Numlock News: November 25, 2019 • Frozen, Knives Out, Sumatran Rhinos

By Walt Hickey

Welcome back!

El$a

Frozen 2 made $127 million domestically and made $223.3 million from 37 international markets, making it the biggest-ever global debut for an animated film. That’s good for third place when it comes to domestic releases behind Incredibles 2 and Finding Dory, but makes it the highest grossing animated film of all time now in the U.K. and France. The film tells the story of a dynastic struggle as a monarch attempts to wield control of the very elements with the aid of her sister, a local monopolist and a deathless ice-golem.

Pamela McClintock, The Hollywood Reporter

Knives Out

Japan is the third-largest market in the world when it comes to mobile gaming revenues, and Chinese gaming companies are increasingly targeting the market. In the first half of 2016, just two of the 30 top-grossing games in Japan were from China, which as of the first half of this year doubled to four. Last year, battle royale game Knives Out — from NetEase, the second-largest game developer in China — made $465 million, more than the $455 million haul for Fortnite, and 80 percent of which was from Japan.

Takashi Mochizuki, The Wall Street Journal

X17

Researchers from the Institute for Nuclear Research at Hungary’s Academy of Sciences have released preliminary results from an experiment designed to confirm a previously-observed phenomenon that had been considered either revolutionary or erroneous. Four forces define our understanding of physics — gravity, electromagnetism, weak nuclear force, and strong nuclear force — and the Hungarian researchers’ ambition is to measure for evidence of an, as yet, unmeasured fifth such force. These new results claim that a new particle termed X17 — mass of 17 megaelectronvolts, which I’m just going to take their word on and presume that is indeed a unit of mass — has now been detected for a second time.

Ryan Prior, CNN

Flu Shots

Work to make serious progress on increasing the use of flu shots has been stubborn, with 45 percent of U.S. adults getting a flu shot last year, up from 41 percent in 2010. A gain to be sure, but not exactly a massive shift despite a decade of outreach. Among those 65 and up, 68 percent got a flu shot, barely higher than the 67 percent immunized in 2010. The good news is seen among kids: 64 percent got a flu shot in 2011 compared to 73 percent last year.

Phil Galewitz, Kaiser Health News

Misses

Since May, Warner Bros. has released seven films that had a small or medium budget — The Good Liar, Motherless Brooklyn, Blinded by the Light, The Goldfinch, Shaft, The Kitchen, and Doctor Sleep — all of which absolutely tanked. They cost an estimated $173 million to make collectively and a further $140 million to market in North America. And altogether they made a total of just $72.6 million. That red ink is tough to stomach (don’t worry about the studio, they’ll manage, Joker paid the rent so to speak) if only because a very specific type of film now appears to be in peril, the middle-tier $30 million-ish gamble on an interesting idea or original property. At least this summer, audiences just weren’t buying.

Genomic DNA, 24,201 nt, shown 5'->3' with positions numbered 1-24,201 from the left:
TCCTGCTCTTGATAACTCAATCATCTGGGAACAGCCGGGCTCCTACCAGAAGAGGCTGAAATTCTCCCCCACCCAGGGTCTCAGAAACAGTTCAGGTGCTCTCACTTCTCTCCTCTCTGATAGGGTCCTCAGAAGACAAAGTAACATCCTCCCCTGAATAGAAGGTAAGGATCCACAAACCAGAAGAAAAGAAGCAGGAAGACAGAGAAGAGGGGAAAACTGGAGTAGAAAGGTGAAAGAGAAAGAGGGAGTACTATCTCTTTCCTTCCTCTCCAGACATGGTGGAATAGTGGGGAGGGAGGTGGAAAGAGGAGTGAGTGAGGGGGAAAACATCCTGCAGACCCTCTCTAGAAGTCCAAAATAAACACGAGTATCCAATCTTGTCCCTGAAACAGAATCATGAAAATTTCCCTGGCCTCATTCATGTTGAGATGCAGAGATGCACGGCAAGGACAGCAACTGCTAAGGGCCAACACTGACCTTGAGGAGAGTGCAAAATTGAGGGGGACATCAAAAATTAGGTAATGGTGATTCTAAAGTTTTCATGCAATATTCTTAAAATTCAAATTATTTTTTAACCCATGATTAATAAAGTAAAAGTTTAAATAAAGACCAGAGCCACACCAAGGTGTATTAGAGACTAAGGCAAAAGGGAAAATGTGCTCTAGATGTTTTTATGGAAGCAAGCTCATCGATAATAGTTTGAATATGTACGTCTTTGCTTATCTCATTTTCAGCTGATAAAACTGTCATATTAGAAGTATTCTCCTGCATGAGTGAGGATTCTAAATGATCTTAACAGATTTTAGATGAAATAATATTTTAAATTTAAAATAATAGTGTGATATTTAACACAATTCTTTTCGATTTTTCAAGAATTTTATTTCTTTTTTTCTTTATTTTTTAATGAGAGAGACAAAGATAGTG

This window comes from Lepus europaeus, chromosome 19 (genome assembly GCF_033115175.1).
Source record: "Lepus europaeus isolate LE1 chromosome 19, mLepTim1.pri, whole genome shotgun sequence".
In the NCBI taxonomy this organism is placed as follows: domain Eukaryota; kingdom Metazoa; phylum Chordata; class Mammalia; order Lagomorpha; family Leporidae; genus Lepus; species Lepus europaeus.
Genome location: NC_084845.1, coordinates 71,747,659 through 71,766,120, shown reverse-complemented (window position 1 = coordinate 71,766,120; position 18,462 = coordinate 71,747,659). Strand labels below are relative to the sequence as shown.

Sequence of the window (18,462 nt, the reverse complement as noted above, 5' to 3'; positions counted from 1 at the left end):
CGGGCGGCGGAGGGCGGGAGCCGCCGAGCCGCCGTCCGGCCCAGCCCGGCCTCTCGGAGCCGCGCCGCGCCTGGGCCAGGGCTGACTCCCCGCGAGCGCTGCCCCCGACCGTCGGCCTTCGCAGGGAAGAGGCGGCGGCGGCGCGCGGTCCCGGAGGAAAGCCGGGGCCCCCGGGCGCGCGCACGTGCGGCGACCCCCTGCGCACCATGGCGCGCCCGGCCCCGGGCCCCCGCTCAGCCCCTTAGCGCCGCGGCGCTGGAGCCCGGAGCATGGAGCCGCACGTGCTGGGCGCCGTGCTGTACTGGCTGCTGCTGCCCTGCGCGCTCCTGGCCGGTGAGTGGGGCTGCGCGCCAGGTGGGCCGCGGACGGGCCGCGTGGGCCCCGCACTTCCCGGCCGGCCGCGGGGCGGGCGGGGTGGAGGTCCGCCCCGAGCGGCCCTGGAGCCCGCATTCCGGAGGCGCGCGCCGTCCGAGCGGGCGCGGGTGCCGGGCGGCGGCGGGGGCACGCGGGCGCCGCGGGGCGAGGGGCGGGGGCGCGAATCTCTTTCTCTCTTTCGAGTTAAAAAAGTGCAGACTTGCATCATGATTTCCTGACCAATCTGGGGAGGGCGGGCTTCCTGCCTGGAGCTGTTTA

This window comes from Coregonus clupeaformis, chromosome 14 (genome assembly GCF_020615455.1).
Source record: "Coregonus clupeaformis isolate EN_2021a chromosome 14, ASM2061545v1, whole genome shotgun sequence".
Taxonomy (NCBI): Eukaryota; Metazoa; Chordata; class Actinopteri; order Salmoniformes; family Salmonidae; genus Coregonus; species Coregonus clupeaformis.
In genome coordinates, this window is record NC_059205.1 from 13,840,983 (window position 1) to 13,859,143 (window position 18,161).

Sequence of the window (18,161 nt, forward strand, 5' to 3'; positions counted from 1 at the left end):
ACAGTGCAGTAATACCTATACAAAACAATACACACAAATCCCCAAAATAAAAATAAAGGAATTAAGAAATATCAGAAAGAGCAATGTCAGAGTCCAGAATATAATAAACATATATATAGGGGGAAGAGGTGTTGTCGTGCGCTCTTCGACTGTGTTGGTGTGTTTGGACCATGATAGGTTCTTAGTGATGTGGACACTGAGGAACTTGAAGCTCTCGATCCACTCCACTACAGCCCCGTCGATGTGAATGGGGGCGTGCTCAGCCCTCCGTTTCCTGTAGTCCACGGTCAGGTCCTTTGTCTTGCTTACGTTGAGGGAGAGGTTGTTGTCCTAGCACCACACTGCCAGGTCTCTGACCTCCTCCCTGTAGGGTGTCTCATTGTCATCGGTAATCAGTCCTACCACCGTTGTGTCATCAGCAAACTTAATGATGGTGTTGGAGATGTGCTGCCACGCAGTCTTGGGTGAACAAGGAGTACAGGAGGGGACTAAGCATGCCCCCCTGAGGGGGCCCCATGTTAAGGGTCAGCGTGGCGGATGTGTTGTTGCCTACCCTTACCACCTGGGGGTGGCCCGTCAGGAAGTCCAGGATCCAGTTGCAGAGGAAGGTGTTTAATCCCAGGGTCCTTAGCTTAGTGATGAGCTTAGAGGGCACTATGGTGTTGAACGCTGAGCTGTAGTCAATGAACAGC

Brooks Barnes, The New York Times

Rhinos

The Sumatran rhino is now extinct in Malaysia following the death of the last remaining member of the species to cancer. The only male of the species in the country died six months ago. There are only about 80 Sumatran rhinos left in the world, most of whom live in Borneo and Sumatra in Indonesia. The Sumatran rhino is just one of five species of rhino, but rhinos aren’t doing so hot anywhere. About 24,500 rhinos are left in the wild, with another 1,250 in captivity.

The Associated Press

The Housing Market

By 2037, one quarter of the entire U.S. housing stock — 21 million homes — will be vacated by seniors. This isn’t a faraway problem either: about nine million residences will hit the market between 2017 and 2027 as the baby boomer generation ages out of independent living by choice or by, well, inevitability. For perspective on what 21 million homes being injected back into the market will do, only half of that number was built in the run-up bubble to the housing crisis, and in the past decade just seven million homes hit the market. The generations that aim to buy those homes — which are often in undesirable areas for active workers — are less well-off than their parents and even smaller.

Laura Kusisto, The Wall Street Journal

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Previous 2019 Sunday special editions: Secondhand · Biometrics · Voting Machines · Open Borders ·  WrestleMania ·  Game of Thrones ·  Concussion Snake Oil ·  Skyglow ·  Juul ·  Chris Ingraham ·  Invasive Species ·  The Rat Spill ·  The Sterling Affairs ·  Snakebites ·  Bees ·  Deep Fakes ·  Artificial Intelligence ·  Marijuana ·  Mussels ·

100% Renewable Grid ·  Drive Thru Dreams ·  Department Stores & Champion ·  Baltimore Crab Shacks ·  Kylie Jenner ·  Amber Fossils ·  Self-Improvement ·  Box Office Forecasting ·  Crazy/Genius ·  Scrubbers ·  Saving the World ·  Summer Movies ·  No One Man Should Have All That Power ·  Film Incentives ·  Stadiums & Casinos ·  Late Night ·  65 is the new 50 ·  Scooternomics ·  Gene Therapy ·  SESTA/FOSTA ·  CAPTCHA ·  New Zealand ·  Good To Go ·  California Football ·  Personality Testing ·  China’s Corruption Crackdown ·  Yosemite
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